Irradiance dependence of KL is suggested to be more consistent with an effect on extravascular (and/or vascular) tissues rather than stomatal aperture

 

The dependence of leaf hydraulic conductance on irradiance during HPFM measurements: any role for stomatal response?

by Tyree M.T., Nardini A., Salleo S., Sack L., El Omari B. (2005)

in Journal of Experimental Botany 56, 737–744. – DOI: https://doi.org/10.1093/jxb/eri045 – 

CrossRef CAS – 

https://academic.oup.com/jxb/article-lookup/doi/10.1093/jxb/eri045

Abstract

This paper examines the dependence of whole leaf hydraulic conductance to liquid water (KL) on irradiance when measured with a high pressure flowmeter (HPFM). During HPFM measurements, water is perfused into leaves faster than it evaporates hence water infiltrates leaf air spaces and must pass through stomates in the liquid state.

Since stomates open and close under high versus low irradiance, respectively, the possibility exists that KL might change with irradiance if stomates close tightly enough to restrict water movement. However, the dependence of KL on irradiance could be due to a direct effect of irradiance on the hydraulic properties of other tissues in the leaf.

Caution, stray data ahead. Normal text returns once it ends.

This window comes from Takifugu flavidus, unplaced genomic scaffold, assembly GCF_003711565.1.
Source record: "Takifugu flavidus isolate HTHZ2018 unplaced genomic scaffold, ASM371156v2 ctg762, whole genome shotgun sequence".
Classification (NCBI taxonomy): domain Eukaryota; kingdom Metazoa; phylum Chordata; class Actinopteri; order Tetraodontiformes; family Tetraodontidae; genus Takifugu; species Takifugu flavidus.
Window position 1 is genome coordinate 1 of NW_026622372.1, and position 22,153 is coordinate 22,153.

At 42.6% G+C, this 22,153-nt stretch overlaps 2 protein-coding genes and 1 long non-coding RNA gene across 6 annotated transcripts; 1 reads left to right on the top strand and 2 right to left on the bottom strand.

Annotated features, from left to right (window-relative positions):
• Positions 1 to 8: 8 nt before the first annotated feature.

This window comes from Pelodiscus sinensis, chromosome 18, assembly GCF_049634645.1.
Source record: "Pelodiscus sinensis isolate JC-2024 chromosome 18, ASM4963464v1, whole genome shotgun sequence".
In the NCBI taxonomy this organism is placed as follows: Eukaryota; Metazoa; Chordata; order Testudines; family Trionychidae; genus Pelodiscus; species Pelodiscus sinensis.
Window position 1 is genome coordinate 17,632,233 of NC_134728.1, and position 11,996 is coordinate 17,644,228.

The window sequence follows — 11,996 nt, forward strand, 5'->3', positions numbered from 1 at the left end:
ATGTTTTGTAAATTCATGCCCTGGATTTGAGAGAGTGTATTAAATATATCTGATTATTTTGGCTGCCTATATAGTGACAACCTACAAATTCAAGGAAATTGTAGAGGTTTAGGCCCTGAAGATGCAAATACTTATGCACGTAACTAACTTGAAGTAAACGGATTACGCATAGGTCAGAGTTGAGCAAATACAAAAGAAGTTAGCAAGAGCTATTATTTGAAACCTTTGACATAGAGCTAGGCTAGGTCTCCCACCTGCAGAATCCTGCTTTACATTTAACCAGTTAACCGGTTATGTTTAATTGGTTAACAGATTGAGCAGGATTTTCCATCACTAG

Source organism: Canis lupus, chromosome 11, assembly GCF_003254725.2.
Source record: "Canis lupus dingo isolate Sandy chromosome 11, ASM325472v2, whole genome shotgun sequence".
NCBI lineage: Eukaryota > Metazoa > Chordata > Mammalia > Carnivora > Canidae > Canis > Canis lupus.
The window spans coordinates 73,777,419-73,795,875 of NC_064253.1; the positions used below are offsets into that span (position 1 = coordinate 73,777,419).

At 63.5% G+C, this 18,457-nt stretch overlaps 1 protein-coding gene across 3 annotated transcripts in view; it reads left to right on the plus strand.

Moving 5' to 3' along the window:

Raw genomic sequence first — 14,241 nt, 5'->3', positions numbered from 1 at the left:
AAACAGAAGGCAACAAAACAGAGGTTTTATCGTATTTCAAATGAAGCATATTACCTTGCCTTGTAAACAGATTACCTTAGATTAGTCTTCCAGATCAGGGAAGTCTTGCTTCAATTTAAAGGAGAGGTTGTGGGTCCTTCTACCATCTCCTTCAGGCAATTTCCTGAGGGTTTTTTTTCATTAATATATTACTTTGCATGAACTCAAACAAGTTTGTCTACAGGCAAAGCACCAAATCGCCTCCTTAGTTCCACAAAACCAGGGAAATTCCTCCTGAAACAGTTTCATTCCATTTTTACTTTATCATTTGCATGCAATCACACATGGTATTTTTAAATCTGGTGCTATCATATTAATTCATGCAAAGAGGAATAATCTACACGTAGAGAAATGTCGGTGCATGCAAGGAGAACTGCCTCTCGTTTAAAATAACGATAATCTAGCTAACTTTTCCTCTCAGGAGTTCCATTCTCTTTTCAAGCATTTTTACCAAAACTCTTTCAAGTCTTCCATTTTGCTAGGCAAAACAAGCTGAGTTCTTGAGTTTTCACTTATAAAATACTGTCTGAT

In the present study, KL increased with irradiance for 6 of the 11 species tested. Whole leaf conductance to water vapour, gL, was used as a proxy for stomatal aperture and the time-course of changes in KL and gL was studied during the transition from low to high irradiance and from high to low irradiance.

Experiments showed that in some species KL changes were not paralleled by gL changes. Measurements were also done after perfusion of leaves with ABA which inhibited the gL response to irradiance. These leaves showed the same KL response to irradiance as control leaves.

These experimental results and theoretical calculations suggest that the irradiance dependence of KL is more consistent with an effect on extravascular (and/or vascular) tissues rather than stomatal aperture. Irradiance-mediated stimulation of aquaporins or hydrogel effects in leaf tracheids may be involved.

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Published by

Willem Van Cotthem

Honorary Professor of Botany, University of Ghent (Belgium). Scientific Consultant for Desertification and Sustainable Development.

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